If your post-holiday letdown is just that, there are many lifestyle changes you may find useful to get yourself through the dreary Indiana winter. Take a cue from Elle Woods: “Exercise releases endorphins. Endorphins make people happy.”

Movement is one of our front-line defenses against depression. You don’t have to run a marathon or make it to the CrossFit games to reap the benefits; just getting moving is enough. Find the activity that works for you, and start slowly to avoid injury and build sustainable lifestyle changes.

Activity trackers can be a useful tool; some remind you to move periodically or allow you to join challenges with friends. Identifying a workout buddy can also help keep you on track and make your exercise time more enjoyable.

Once you’ve gotten yourself moving again, it’s important to make sure you are recovering with sufficient sleep. In our fast-paced society, some may wear their sleep deprivation as a badge of honor, but insufficient sleep has serious physical and mental health consequences.

If your sleep patterns were disrupted during the holidays, make an effort to get back on a regular sleep schedule and strive for at least seven hours a night. If you struggle with sleep, a regular schedule will help. Other helpful hints for restful sleep from the American Academy of Sleep Therapy, Treatment & Therapy:

• make sure the bedroom is quiet, dark and a comfortable temperature

• avoid electronics around bedtime; they emit light waves that disrupt melatonin production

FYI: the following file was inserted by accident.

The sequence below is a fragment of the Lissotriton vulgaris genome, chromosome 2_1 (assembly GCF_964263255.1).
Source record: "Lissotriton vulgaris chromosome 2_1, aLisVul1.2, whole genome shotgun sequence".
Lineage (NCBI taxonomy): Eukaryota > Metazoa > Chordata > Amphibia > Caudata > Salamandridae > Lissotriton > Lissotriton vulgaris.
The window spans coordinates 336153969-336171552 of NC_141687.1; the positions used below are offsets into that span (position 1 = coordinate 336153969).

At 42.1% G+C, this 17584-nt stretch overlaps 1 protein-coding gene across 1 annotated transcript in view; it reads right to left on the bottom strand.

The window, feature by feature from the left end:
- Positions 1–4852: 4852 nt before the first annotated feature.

• essential oils such as lavender and lemongrass can promote relaxation

• magnesium can promote relaxation; ask your doctor if a supplement might help, or try a warm Epsom salt bath

Just as movement and sleep are important, good nutrition is a major factor in physical and mental well-being. To help your body recover from the holiday sugar hangover, follow the 80/20 rule and eat nutritious, whole foods most of the time while still allowing yourself an occasional treat to keep the change sustainable. Add a green smoothie to your routine for an easy and tasty boost of veggie consumption.

The dreary months of January and February can zap our vitamin D levels. Be sure to get outside when we do have a sunny day and ask your doctor if a vitamin D supplement is right for you. Speaking of sunlight, if the lack thereof is bringing your mood down, a therapy light may help. Using one in the morning may also help regulate your sleep patterns. (Therese Borchard, “Going Off Antidepressants: When’s the Right Time?” The Huffington Post, Oct. 25, 2011.)

Additionally, as tempting as it is to hibernate in the winter months, isolation plays a major role in depression. Stay connected to friends and colleagues to protect your mental health.

Finally, if you’ve made all the lifestyle changes and you are still struggling, please don’t be afraid to reach out for professional help. If you find yourself asking if this is as good as it gets, there is hope and a referral to a good doctor or counselor can be the first step to feeling better.

With some effort, your mood and energy levels can be managed through an Indiana winter. And remember, spring is just around the corner.•

Terry Harrell is executive director of the Indiana Judges and Lawyers Assistance Program. Loretta Oleksy is deputy director at JLAP. The opinions expressed are those of the authors.